Tuesday, July 12, 2011

Bill Gross: "Who will buy them now?"

Bill Gross is looking more and more like the most confused and frustrated guy in the investment business. Remember his ridiculous "tweet" back in late June when he said to the world, "Who will buy them now?" He was referring of course, to U.S. Treasuries and fretting publicly (or hoping, since he is purportedly short the US bond market) that there won't be anyone around to buy bonds now that the Fed is ending its Quantitative Easing program. When he tweeted that, yields on 10yr Treasuries were 3.16%. Today the yield is 2.89% and guess what? No Fed.

Gross still doesn't understand that government spending CREATES the funds that are used to buy Treasuries and, therefore, there is NEVER a lack of funds (or buyers) for these securities. If Gross ever "gets it" it would be nice if he explained it to another misinformed clown, Rick Santelli of CNBC, who rants about this constantly. After nearly 20 years on the air covering the bond markets and screaming about "supply" and "lack of buyers" before every single auction, you'd think he'd catch on by now.

The sad part is that both these guys have influence on policy. We are all affected in some way by their ignorance.


Crake said...

Ignorance or just the character script in some grand play?

libertarian89 said...

Fed is still supporting the bond market, not to mention just mainting the size of its balance sheet with all those treasuries on it helps to keep rates lower than they otherwise would be absent all the QE.

Keep in mind the U.S benefits from being the world reserve currency as problems in the Eurozone may send traders into the U.S bond market as a flight to saftey. We may not enjoy that luxur forever though.

Check it out:


Matt Franko said...


Look what is happening to News Corps tabloid properties over in the UK: This is what can happen when the focus remains solely on the sensational.

If due to this tabloid debacle over in the UK, there is a new corporate focus back onto hard news and objective/skeptical reporting, company wide, YOU HAVE A GREAT ANGLE FOR NEIL wrt reporting on the economy... for instance this Gross situation IS A SCANDAL.... that someone in his position comes out "tweeting" like he is a junior member of the Debt Doomsday Club. This has been hard for me to understand from Gross.

Not even Jimmy Rogers has been so reckless in his statements around the end of QE2 and Treasury issuance...


wh10 said...

Can someone please explain to me what people think is happening when they say the Fed is "supporting the bond market" and "purchasing govt debt?"

Regarding the latter- that's illegal, right? The bonds are issued to primary dealers and the private section, only after which can they be sold to the Fed. Are these people implying that if the Fed wasn't there to buy them after, people wouldn't be buying the bonds because they couldn't flip them to the Fed?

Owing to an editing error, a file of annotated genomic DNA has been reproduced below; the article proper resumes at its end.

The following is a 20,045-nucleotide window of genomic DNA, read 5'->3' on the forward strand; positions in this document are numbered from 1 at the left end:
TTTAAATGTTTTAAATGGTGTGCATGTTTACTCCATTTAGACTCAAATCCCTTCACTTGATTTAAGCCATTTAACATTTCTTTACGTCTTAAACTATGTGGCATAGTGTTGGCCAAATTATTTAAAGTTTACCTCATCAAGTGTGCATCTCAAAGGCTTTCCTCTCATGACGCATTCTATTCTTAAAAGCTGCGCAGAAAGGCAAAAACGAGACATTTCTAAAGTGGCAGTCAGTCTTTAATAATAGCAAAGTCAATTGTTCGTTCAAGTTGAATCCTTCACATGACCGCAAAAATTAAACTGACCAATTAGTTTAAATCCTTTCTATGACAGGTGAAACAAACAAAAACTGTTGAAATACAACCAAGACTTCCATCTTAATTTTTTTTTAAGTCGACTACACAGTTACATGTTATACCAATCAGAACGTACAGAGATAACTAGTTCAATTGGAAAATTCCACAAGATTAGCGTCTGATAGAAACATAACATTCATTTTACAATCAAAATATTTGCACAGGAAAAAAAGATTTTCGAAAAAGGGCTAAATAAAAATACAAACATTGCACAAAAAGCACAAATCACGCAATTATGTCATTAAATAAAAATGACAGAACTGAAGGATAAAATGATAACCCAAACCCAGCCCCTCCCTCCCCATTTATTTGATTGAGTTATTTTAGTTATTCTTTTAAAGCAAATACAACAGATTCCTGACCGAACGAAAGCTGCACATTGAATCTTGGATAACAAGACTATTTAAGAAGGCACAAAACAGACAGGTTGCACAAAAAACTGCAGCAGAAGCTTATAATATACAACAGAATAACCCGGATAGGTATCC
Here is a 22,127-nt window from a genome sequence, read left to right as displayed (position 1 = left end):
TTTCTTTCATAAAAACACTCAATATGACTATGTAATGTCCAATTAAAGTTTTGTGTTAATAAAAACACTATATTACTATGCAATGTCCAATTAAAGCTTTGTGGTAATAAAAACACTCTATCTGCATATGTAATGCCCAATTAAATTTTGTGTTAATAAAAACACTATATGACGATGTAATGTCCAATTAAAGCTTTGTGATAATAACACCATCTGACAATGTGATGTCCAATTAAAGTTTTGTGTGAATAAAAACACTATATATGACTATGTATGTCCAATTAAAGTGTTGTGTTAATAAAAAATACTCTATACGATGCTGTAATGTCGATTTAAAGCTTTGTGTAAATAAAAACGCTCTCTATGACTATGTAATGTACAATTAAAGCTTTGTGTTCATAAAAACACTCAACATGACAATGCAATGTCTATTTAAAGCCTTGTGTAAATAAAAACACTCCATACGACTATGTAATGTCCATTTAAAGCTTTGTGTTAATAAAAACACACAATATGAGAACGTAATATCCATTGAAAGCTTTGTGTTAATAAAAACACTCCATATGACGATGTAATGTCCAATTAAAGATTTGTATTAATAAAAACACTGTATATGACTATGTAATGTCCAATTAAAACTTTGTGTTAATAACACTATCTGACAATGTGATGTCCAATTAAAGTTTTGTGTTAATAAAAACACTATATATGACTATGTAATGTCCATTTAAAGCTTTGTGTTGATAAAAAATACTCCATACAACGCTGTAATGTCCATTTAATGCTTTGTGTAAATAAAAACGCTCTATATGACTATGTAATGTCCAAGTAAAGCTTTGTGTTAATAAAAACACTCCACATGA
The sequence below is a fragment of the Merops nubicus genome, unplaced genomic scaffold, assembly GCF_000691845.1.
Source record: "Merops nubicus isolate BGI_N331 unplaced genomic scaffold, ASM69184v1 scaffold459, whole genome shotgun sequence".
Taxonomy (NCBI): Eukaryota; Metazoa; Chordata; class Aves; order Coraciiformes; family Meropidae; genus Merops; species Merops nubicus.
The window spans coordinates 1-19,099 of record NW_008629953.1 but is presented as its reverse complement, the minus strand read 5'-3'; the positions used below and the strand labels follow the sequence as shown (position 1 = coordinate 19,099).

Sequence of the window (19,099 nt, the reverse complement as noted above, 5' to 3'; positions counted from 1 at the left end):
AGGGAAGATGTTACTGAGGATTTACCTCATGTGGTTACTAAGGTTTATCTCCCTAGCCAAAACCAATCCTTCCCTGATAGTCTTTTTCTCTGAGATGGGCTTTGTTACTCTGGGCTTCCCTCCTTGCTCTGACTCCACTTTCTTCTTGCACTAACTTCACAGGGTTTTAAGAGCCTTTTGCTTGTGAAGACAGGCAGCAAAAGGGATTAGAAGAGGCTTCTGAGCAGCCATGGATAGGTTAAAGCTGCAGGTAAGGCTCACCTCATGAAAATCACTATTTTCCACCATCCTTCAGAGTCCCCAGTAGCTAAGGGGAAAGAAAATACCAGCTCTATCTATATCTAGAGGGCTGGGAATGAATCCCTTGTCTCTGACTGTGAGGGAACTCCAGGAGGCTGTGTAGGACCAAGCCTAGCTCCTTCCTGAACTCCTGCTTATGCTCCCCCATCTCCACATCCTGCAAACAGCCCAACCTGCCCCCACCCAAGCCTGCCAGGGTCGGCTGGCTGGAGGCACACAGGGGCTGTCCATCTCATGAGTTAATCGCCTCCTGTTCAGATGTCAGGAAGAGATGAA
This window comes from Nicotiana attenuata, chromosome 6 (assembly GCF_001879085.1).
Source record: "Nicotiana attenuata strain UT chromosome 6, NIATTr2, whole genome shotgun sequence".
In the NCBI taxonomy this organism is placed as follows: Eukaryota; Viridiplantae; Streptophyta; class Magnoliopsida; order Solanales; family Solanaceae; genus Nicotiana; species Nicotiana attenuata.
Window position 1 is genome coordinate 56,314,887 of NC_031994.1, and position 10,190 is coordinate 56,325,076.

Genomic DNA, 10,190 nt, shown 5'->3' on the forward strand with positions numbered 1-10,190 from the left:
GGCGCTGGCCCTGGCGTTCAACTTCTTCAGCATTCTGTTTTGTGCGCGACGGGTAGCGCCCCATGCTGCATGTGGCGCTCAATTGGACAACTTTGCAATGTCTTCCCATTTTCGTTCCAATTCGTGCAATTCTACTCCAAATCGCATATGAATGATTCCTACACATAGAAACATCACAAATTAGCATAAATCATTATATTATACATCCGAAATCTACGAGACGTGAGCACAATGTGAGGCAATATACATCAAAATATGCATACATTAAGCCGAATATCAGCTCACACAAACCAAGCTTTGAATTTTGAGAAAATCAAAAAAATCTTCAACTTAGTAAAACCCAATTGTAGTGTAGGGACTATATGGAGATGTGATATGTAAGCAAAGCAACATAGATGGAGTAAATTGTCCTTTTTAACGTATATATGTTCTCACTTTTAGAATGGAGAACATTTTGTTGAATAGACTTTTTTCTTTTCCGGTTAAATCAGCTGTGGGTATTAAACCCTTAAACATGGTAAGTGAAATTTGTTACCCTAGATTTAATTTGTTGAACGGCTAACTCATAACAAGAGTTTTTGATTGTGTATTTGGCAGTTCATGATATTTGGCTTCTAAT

I still don't understand that logic. Why wouldn't you be willing to buy the bonds if the Fed weren't there; in fact, isn't the Fed always there, performing OMOs on a daily basis? Is it because people think they can make a profit by selling to the Fed at a higher price? I still don't quite understand that though... if the market thinks the Fed will continue to bid interest rates down, won't that be reflected in the primary auction rates already?

At any rate, like Mike says, tsy bonds seem to be free money since the govt supplies the funds to buy them. So why would anyone not buy them? Someone might say "inflation," but if the market expected inflation, would they not demand higher rates in the auctions, or is that somehow controlled by the Fed too through Primary Dealers?

Matt Franko said...


the Fed is NOT bidding up bonds, to the contrary.

Today, the Treasury did their first post-QE2 3-year note auction that went off AT THE LOWEST INTEREST RATE OF ANY 3-YEAR AUCTION SINCE THE BEGINNING OF THE QE2.

I'm gathering the data from the treasury site for a blog soon.

the Fed has been dropping it's bids in order to "get a good price for the taxpayers" or some such nonsense and as the biggest buyer, has been leading bond prices DOWN and hence rates UP... stand by for the data..


Matt Franko said...


It's like this: when the Fed buys, bond prices go down, and when they stop buying, bond prices go up... this is what the data says.


mike norman said...


Today, the Treasury did their first post-QE2 3-year note auction that went off AT THE LOWEST INTEREST RATE OF ANY 3-YEAR AUCTION SINCE THE BEGINNING OF THE QE2.


And, yes, this is what happens when you focus on the sensational. i.e. News Corp.

SchittReport said...

Bill looks even more ignorant after Reuters exposed that the Chinese love treasuries so much, they not only buy them directly, but also use guaranteed bidders to buy on their behalf, obfuscating the real amount of treasuries they have in hand.